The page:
70 pages of action packed history.  30 pages detailing the major states.  30 pages of secrets.  A really nifty system for specific generation rules for destroying Traveller settings and then helping them recover… and it’s fine tuned for each of the major interstellar terrains.  Finally, you get the details of part of a subsector, world descriptions for several planets, adventure seeds, and maps for three worlds.  160 pages altogether… and it can be had for a measly fifteen bucks.

All in all, I have to say this is the best Traveller product I’ve ever read.


I won’t get into the details of the history and background as I don’t want to spoil it.  But for the old fashioned Car Wars fanatic like myself, I couldn’t help but notice that a special attention is given to the starship designs used by each faction each step forward into the future.  Unlike the original Traveller game where the design system came first… and then the background material came later and turned out to be somewhat inconsistent with the “crunchy bits”… this time, the “flavor text” is impacted very much by the implications of the existing design systems.  This is a real bonus to wanna-be gearheads like myself that want to know how developing battle fleets utilize their resources to come up with a coherent ship design strategy.  The text doesn’t go overboard with this stuff and there’s certainly no stats there, but you can tell that the authors really liked space ship designs.

You don’t need to be a Traveller expert to get into this, but you will get more out of it if you’ve read the Classic Adventures and some of the Alien Races series.  If you’ve held off on MegaTraveller and TNE, then you get a pretty good summary of what transpired in those supplements.  If you’ve been thinking of picking up MJD’s Traveller novels like The Diaspora Phoenix, then you might get some spoilers for those in this book.

Cranky Traveller fans are notorious for despising Virus, but there’s nothing in 1248 that forces you to feature it in your game.  Players can safely downplay it the same way I omit the more irritating major races from my scenarios. 

Probably the best part about the background is that there are so many flavors of Space Empire to choose from now, all of which are separated by huge expances of Wilds.  On the battered worlds of those decimated regions, a few PC’s with a ship can have a huge impact.  Games will not necessarily blow up into epic cinematic silliness just because they’re set in 1248… this is still Traveller style “mostly sorta hard-ish” space opera with less opera than most.  But PC’s will easily get in situations where they can transform the quality of life of a struggling culture, topple Technologically Elevated Dictators, or bring peace to two warring pocket empires.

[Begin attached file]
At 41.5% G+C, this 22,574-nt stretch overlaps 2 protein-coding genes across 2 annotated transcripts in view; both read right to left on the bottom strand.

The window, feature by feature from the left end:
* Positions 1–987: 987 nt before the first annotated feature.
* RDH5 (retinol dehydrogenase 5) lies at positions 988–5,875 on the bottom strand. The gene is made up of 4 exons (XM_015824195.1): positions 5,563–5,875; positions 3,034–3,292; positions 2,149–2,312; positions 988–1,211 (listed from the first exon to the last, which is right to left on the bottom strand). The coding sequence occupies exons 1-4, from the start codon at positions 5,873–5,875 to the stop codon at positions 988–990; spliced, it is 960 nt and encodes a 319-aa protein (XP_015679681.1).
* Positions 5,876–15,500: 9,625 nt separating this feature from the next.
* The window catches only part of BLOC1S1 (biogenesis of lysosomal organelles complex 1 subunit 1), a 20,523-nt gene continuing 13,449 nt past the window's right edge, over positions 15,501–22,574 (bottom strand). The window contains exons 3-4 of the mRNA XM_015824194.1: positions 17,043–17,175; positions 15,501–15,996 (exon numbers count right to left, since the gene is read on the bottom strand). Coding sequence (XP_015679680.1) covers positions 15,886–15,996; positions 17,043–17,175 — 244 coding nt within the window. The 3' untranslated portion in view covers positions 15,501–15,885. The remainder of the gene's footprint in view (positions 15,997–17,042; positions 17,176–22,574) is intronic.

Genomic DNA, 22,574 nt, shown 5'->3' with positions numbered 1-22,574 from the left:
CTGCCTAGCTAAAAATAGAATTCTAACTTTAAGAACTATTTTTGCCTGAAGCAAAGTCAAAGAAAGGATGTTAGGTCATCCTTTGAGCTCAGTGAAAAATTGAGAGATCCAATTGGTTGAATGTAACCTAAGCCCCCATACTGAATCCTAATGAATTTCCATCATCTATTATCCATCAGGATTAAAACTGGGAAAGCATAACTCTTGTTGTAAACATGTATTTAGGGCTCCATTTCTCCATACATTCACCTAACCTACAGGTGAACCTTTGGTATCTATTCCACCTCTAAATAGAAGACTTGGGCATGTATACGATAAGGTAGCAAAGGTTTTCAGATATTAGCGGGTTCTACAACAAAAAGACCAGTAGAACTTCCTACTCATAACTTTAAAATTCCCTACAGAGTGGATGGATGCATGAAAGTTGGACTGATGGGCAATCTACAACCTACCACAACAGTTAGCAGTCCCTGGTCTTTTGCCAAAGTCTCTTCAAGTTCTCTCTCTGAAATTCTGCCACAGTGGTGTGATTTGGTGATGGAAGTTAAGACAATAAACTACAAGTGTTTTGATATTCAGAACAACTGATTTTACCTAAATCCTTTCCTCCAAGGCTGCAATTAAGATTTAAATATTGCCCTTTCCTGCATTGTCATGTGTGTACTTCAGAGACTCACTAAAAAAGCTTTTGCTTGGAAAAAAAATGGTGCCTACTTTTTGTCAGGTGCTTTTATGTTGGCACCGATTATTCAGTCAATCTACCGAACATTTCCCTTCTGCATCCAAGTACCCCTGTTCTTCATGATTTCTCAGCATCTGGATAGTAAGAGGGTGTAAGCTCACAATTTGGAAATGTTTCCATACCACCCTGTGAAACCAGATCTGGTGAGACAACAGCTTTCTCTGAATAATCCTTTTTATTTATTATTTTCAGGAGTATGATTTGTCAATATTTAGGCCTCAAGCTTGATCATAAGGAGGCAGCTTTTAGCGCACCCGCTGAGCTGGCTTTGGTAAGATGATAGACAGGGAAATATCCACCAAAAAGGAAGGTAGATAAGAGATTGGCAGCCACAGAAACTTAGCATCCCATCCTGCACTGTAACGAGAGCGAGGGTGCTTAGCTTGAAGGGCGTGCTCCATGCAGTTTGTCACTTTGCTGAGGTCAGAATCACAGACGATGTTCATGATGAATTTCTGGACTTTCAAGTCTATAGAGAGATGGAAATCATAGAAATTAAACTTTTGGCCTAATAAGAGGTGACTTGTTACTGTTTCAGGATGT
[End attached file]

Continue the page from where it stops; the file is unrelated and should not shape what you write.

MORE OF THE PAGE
The book is largely system free.  You just need to have a grasp of Traveller’s simple Universal World Profile to use the world data.  Don’t be put off by the T20 markings on the cover: the only reference to those rules is a reminder to T20 players not to confuse Traveller’s Charisma stat for Vargr with D&D’s Charisma attribute.

Highly recommended.  1248 is available from e23… but the entire product line can be viewed on the COMStar site.


5 responses to “1248 Goes Where No Traveller Has Gone Before!

  1. Michael Taylor March 12, 2007 at 8:53 pm

    Thankyou for the comments about 1248. I spent an awful lot of time on editing and layout of OOtd and Botf, and I think the fact that one can buy it dead tree is key to its success.

  2. Daniel W. Hammersley March 13, 2007 at 1:29 am

    A bit gushing perhaps, but well said, nonetheless

    As one of the disciples of the TNE-1248 era who broke with the “TNE stuck-in-1203” pack, Martin’s vision for the future historical time line and this ground breaking peace was, (by the credits alone) a monumental joint undertaking that followed his vision, guidance, and editorial expertise to the product we hold in our mits today.

    Whether you get it pdf. or deadtree, its yours to do with as you please, no arm twisting or “thous-shalt play this” rammed down your Traveller Universe”. User freindly, and systemless, its the best of both, and keeps the flame burning.


    Daniel W Hammersley,
    former “First TNE-TML heretic”, now a “TNE:1248 disciple”.

  3. jeffro March 13, 2007 at 10:10 am

    re: gushing

    Yeah, you’re right. Sorry. After coming onto the Traveller scene just in time to see the GURPS Traveller line “freeze” and to watch things drag on over T5, its pretty exciting to finally see something happen, though. (There’s not a lot of new product in the Car Wars / Ogre department either…. Watching this line develop will be as close to getting Autoduel Quarterly back as I’m likely to get.)

    And besides… with all the death threats you’re liable to get over this, you all ought to get at least one shred of enthusiatic support.

    But at least I didn’t use the phrase “breath of fresh air” to describe the product!


  4. Martin J Dougherty March 13, 2007 at 6:42 pm

    Just thought it worth mentioning that I like Car Wars. I have many happy memories of watching my car roll and burn… or sometimes just burn.

    Oh yeah, and that time I rammed an opponent head-on at a closing speed of 170mph.. I had a ram plate and so much armor that I came out the back of his pickup intact… and my bumper-triggered rockets just went off into empty air because he was confetti!

    Ah, those were the days.

    As an aside… the OOTD starship design concepts owe more to the fact that I worked in the arms trade as a defence analyst than to anything else. Real-world procurement practices in science fiction, no less…

  5. Richard March 14, 2007 at 8:02 pm

    It’s a refreshing change to see a company step forward and continue the storyline of one of the largest game universes. I’m looking forward to pushing this in my store– and playing it of course. Thanks for doing such a thorough write-up!